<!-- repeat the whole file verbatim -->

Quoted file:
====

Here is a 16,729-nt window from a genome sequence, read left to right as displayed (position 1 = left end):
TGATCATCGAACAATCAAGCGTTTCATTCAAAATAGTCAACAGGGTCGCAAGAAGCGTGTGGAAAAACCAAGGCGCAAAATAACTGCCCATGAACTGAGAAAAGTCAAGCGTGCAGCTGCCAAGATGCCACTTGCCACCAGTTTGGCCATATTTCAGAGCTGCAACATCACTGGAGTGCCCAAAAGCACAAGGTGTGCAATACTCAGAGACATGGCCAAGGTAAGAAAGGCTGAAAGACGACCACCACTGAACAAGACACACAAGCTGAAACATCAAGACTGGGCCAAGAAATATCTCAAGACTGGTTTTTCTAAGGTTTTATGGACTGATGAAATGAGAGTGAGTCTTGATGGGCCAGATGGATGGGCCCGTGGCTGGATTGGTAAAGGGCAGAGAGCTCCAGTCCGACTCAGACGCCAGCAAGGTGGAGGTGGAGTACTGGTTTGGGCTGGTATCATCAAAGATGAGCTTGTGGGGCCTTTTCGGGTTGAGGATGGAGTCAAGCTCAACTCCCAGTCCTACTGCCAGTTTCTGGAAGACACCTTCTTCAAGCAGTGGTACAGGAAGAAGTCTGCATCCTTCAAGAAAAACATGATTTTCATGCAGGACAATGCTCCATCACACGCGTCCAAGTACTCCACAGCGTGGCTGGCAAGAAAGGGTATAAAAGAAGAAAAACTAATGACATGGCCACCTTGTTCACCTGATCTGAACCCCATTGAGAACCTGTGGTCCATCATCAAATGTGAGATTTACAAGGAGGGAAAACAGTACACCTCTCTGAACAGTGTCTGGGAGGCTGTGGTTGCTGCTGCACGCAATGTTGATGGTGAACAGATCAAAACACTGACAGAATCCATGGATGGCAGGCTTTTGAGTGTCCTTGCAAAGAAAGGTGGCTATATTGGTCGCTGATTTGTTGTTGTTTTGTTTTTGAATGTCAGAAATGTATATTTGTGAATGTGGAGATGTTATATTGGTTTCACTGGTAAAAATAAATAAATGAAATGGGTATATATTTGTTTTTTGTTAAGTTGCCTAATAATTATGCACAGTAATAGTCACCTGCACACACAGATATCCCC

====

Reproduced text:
Here is a 16,729-nt window from a genome sequence, read left to right as displayed (position 1 = left end):
TGATCATCGAACAATCAAGCGTTTCATTCAAAATAGTCAACAGGGTCGCAAGAAGCGTGTGGAAAAACCAAGGCGCAAAATAACTGCCCATGAACTGAGAAAAGTCAAGCGTGCAGCTGCCAAGATGCCACTTGCCACCAGTTTGGCCATATTTCAGAGCTGCAACATCACTGGAGTGCCCAAAAGCACAAGGTGTGCAATACTCAGAGACATGGCCAAGGTAAGAAAGGCTGAAAGACGACCACCACTGAACAAGACACACAAGCTGAAACATCAAGACTGGGCCAAGAAATATCTCAAGACTGGTTTTTCTAAGGTTTTATGGACTGATGAAATGAGAGTGAGTCTTGATGGGCCAGATGGATGGGCCCGTGGCTGGATTGGTAAAGGGCAGAGAGCTCCAGTCCGACTCAGACGCCAGCAAGGTGGAGGTGGAGTACTGGTTTGGGCTGGTATCATCAAAGATGAGCTTGTGGGGCCTTTTCGGGTTGAGGATGGAGTCAAGCTCAACTCCCAGTCCTACTGCCAGTTTCTGGAAGACACCTTCTTCAAGCAGTGGTACAGGAAGAAGTCTGCATCCTTCAAGAAAAACATGATTTTCATGCAGGACAATGCTCCATCACACGCGTCCAAGTACTCCACAGCGTGGCTGGCAAGAAAGGGTATAAAAGAAGAAAAACTAATGACATGGCCACCTTGTTCACCTGATCTGAACCCCATTGAGAACCTGTGGTCCATCATCAAATGTGAGATTTACAAGGAGGGAAAACAGTACACCTCTCTGAACAGTGTCTGGGAGGCTGTGGTTGCTGCTGCACGCAATGTTGATGGTGAACAGATCAAAACACTGACAGAATCCATGGATGGCAGGCTTTTGAGTGTCCTTGCAAAGAAAGGTGGCTATATTGGTCGCTGATTTGTTGTTGTTTTGTTTTTGAATGTCAGAAATGTATATTTGTGAATGTGGAGATGTTATATTGGTTTCACTGGTAAAAATAAATAAATGAAATGGGTATATATTTGTTTTTTGTTAAGTTGCCTAATAATTATGCACAGTAATAGTCACCTGCACACACAGATATCCCC